Value added tax to add $1b to Oman government's coffer

Business Saturday 19/November/2016 17:36 PM
By: Times News Service
Value added tax to add $1b to Oman government's coffer

Muscat: The implementation of value added tax (VAT) is expected to add close to a billion dollar to government coffers as per an estimate by the International Monetary Fund (IMF).
According to IMF, VAT, a consumer tax, will account for nearly 1.5 per cent of the gross domestic product although the amount can fluctuate depending on variables such as compliance rate and exemptions.
While government policies on VAT are not conspicuously stated yet, they are expected to follow international standards that aim to minimise effects on the country’s economy. This includes the policy of exempting essential products and services such as food items and education or industries like export-oriented products, which will have adverse effects.
With tightening liquidity in the markets and lower disposable income due to dwindling oil prices, VAT is expected to have a certain degree of negative impact on Oman’s GDP; however experts argue that the rate of VAT is well below variance threshold.
“All taxes have a negative impact on the overall GDP of the country, but the rate planned is very low by international standards so we expect to have relatively lower impact,” said Justin Whitehouse, indirect tax leader – Middle East, Deloitte.
“Being a consumer tax, individuals will end up paying the VAT, which in turn will affect purchasing power and possibly have an impact on wage demands. If public perception about VAT remains negative, people may trade down and save money due to which high-end products may suffer,” he added. However, Whitehouse mentioned that individuals are more concerned about potential implementation of personal income tax and VAT is unlikely to cause a major change in public perception of the markets. Similarly, businesses are expected to consider VAT as more of a compliance issue rather than something that affects decision making.
Echoing his comments, Kanaga Sundar, head of research at Gulf Baader Capital Markets, explained that the VAT would be reasonable and it is needed in view of soaring deficit.
“Government clearly needs such reforms to increase revenue in these times. The rate of 5 per cent is too less to cause discomfort among general population,” he added.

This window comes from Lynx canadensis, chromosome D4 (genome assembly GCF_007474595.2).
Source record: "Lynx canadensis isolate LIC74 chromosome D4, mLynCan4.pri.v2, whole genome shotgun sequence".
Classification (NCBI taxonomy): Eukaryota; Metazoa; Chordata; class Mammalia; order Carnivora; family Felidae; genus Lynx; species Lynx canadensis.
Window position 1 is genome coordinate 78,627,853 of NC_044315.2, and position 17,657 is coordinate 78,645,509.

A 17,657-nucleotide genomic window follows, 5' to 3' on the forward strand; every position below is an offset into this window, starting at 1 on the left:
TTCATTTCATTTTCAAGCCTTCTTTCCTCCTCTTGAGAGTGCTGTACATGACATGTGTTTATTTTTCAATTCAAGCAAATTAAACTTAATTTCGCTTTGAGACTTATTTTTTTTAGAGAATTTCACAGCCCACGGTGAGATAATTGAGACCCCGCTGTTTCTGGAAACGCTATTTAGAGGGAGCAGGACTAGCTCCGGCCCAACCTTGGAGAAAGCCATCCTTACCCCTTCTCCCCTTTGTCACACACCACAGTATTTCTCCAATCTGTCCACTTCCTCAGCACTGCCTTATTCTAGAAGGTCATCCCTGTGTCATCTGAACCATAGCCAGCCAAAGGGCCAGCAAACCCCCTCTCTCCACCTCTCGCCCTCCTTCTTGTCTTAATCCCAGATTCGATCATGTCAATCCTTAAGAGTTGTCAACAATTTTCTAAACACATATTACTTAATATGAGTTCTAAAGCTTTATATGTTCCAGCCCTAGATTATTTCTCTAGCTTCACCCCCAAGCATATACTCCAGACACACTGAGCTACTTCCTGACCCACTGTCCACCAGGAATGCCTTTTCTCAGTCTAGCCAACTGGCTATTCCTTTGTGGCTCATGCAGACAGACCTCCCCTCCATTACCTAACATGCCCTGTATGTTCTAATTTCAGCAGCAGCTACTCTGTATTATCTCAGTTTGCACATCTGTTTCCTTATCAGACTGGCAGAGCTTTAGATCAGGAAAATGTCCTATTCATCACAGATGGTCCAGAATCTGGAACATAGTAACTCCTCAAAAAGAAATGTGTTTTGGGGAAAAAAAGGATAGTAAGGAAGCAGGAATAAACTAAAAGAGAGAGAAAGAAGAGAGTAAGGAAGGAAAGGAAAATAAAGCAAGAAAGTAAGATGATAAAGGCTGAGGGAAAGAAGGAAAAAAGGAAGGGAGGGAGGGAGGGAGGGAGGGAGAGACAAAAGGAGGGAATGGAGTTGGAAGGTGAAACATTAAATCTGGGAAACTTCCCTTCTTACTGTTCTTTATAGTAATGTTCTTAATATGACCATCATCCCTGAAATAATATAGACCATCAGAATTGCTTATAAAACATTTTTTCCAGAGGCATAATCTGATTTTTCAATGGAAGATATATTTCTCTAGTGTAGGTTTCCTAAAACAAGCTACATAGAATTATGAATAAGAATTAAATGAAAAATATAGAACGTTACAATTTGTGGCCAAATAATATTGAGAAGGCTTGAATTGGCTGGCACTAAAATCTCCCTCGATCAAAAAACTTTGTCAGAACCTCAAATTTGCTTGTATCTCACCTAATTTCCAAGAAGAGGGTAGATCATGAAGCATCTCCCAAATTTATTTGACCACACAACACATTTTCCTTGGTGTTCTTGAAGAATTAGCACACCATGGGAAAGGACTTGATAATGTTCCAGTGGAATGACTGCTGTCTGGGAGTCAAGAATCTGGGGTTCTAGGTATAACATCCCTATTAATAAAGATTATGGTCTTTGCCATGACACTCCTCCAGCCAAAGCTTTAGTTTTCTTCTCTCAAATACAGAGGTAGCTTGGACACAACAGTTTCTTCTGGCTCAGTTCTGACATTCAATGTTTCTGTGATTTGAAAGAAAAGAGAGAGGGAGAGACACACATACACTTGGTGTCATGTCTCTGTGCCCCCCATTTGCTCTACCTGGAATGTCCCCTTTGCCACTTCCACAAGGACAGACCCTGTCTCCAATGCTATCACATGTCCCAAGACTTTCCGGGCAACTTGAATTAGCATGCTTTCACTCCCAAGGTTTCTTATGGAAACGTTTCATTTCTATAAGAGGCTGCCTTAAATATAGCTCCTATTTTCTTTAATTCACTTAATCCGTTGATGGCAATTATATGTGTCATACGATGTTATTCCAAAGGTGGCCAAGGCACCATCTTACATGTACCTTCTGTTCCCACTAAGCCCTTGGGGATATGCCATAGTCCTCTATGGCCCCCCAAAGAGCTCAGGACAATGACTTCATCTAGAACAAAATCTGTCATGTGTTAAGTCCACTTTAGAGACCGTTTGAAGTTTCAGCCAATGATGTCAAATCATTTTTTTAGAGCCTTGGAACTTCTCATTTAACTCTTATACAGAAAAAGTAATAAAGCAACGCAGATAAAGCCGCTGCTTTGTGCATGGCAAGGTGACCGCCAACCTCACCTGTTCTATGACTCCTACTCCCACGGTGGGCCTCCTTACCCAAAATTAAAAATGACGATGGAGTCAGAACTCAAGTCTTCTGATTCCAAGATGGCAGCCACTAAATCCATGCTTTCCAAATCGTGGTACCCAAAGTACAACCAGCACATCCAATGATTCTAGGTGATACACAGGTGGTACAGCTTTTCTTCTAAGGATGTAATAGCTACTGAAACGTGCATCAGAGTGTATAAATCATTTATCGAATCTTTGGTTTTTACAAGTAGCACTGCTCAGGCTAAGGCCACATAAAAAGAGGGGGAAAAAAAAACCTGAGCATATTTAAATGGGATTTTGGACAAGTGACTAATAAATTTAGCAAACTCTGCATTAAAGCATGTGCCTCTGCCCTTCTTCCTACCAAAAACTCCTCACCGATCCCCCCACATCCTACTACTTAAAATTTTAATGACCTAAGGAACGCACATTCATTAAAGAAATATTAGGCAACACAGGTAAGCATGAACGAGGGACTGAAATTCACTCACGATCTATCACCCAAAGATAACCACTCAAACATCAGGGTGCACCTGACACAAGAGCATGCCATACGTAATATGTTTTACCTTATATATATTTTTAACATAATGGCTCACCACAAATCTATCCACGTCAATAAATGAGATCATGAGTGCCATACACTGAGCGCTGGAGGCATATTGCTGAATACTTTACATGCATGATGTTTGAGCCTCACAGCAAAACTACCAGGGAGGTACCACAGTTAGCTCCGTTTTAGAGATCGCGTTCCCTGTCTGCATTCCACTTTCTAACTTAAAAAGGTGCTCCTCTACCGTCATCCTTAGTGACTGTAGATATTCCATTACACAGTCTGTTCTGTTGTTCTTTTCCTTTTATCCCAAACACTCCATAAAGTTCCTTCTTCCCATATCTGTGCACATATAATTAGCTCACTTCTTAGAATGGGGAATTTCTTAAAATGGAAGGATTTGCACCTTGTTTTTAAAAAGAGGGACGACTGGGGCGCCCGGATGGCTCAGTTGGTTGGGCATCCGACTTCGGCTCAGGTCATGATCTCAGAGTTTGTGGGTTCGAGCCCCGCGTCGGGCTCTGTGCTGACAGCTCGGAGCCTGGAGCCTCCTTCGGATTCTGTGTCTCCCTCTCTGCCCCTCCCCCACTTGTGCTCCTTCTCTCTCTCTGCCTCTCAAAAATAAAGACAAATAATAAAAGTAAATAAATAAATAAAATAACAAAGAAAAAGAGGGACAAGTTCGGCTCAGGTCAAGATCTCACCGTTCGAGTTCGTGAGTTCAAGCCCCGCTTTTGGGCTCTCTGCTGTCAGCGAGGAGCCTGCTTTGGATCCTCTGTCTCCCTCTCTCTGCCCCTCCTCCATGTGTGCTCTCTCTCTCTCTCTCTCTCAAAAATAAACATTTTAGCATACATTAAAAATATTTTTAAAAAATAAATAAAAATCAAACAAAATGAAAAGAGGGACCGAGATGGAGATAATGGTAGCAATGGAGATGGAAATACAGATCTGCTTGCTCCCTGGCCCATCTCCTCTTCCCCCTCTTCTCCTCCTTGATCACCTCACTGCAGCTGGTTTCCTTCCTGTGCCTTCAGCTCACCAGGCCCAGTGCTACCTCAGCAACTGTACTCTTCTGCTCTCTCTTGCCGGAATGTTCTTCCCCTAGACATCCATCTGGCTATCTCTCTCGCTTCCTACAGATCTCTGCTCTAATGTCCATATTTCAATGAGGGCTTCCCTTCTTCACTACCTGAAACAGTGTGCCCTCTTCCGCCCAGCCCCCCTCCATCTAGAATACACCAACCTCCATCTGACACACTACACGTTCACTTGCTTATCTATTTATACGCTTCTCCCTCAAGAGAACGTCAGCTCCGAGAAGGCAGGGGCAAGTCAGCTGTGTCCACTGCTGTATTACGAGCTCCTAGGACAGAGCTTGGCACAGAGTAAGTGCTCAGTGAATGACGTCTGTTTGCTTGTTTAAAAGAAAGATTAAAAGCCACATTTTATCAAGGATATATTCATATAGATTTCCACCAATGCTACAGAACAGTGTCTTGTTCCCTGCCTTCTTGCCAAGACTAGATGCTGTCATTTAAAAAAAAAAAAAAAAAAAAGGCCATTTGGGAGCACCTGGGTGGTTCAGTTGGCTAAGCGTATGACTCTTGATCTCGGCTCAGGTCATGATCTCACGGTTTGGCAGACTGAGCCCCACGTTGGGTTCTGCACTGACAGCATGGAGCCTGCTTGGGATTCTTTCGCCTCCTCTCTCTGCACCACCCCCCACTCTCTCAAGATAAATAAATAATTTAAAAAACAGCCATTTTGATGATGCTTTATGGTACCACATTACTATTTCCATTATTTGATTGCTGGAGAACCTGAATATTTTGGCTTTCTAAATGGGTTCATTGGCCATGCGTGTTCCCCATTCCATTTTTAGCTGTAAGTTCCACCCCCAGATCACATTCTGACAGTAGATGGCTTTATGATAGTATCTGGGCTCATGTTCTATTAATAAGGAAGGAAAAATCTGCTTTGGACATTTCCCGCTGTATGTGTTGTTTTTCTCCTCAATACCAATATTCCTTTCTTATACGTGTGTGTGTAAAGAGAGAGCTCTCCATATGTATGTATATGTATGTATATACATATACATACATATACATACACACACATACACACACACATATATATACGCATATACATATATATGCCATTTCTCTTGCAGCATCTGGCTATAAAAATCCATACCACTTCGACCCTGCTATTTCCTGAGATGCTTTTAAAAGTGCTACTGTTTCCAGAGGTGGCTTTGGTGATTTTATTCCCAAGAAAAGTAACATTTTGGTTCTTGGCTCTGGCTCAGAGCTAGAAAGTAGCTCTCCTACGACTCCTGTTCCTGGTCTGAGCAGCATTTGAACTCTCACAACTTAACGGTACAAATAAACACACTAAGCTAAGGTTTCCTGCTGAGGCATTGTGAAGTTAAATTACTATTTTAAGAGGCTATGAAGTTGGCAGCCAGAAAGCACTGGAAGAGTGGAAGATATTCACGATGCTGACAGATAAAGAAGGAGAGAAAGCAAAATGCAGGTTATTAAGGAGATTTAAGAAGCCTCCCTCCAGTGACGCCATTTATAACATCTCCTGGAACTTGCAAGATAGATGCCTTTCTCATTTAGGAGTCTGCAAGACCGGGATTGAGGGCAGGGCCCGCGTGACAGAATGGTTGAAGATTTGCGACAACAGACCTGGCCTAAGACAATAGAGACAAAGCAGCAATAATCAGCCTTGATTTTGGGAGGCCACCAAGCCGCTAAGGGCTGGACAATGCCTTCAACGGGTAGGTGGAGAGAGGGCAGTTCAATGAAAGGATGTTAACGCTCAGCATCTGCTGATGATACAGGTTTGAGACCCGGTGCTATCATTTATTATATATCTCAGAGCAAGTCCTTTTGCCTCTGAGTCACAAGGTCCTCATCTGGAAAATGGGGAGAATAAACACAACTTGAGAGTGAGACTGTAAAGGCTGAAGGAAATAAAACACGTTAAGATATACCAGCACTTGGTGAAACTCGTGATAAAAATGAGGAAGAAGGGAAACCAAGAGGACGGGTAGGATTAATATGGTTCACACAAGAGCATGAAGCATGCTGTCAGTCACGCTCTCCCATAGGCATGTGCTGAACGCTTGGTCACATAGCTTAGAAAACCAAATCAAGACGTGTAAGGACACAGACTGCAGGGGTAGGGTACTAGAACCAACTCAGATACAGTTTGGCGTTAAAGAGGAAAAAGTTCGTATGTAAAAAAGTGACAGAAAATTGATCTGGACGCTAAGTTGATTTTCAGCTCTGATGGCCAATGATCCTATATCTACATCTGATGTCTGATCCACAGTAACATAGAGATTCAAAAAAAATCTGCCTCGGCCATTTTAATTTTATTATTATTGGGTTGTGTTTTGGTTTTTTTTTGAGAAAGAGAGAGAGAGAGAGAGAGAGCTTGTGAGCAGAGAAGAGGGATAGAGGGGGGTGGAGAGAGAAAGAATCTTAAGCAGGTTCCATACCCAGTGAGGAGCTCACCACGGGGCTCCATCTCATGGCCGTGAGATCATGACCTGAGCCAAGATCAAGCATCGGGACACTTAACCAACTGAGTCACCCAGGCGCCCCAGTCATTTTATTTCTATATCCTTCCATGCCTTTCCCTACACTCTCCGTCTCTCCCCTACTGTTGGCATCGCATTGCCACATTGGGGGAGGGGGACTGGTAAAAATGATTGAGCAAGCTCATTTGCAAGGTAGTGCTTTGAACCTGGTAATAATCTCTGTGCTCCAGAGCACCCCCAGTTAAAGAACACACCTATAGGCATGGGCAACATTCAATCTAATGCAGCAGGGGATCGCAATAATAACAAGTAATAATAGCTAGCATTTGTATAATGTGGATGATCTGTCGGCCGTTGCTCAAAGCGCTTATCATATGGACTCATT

The Omani government has recently announced the implementation of the VAT from January, 2018 and conventionally, there is a spike in sales in the time leading up to date of implementation of a tax.
According to Whitehouse, Oman’s retail sector, following similar trends, will see an increase in sales towards the end of 2017, especially in larger or more expensive items.
“As we approach the implementation deadline, it is reasonable to see the demand peak, especially for items like vehicles, household appliances, etc. Likewise, consumers may even choose to shop early for smaller items,” he said.
He also pointed out that businesses will need to consider the implication of these demands on areas including stocking, staffing and their ability to cope with financing them.
Since GCC economies often function in a similar fashion and aided by the general design of VAT systems,there would be less acute economic spillovers or competitive issues. Commenting on GCC implementation of VAT, Whitehouse said that it is expected that all Gulf countries would implement the law at the same time and any GCC country unable to implement VAT simultaneously can encourage illegal trade of taxed goods.
The law is definitely essential to GCC countries; however, the time period for enforcing the law is often debatable. Most experts have expressed concerns that early 2018 maybe a very small time-frame for companies to prepare IT systems and educate their employees. Whitehouse says that even though the companies should be able to get their IT systems ready within the next 12 months, the time is very tight. He advises that organisations need to prepare in advance instead of acting after the lawis enforced.
“Some businesses may wait for the law to become available, but our advice would be to start looking at IT systems now and consider getting resources in place. There are a lot of work that can be done in advance,” he said.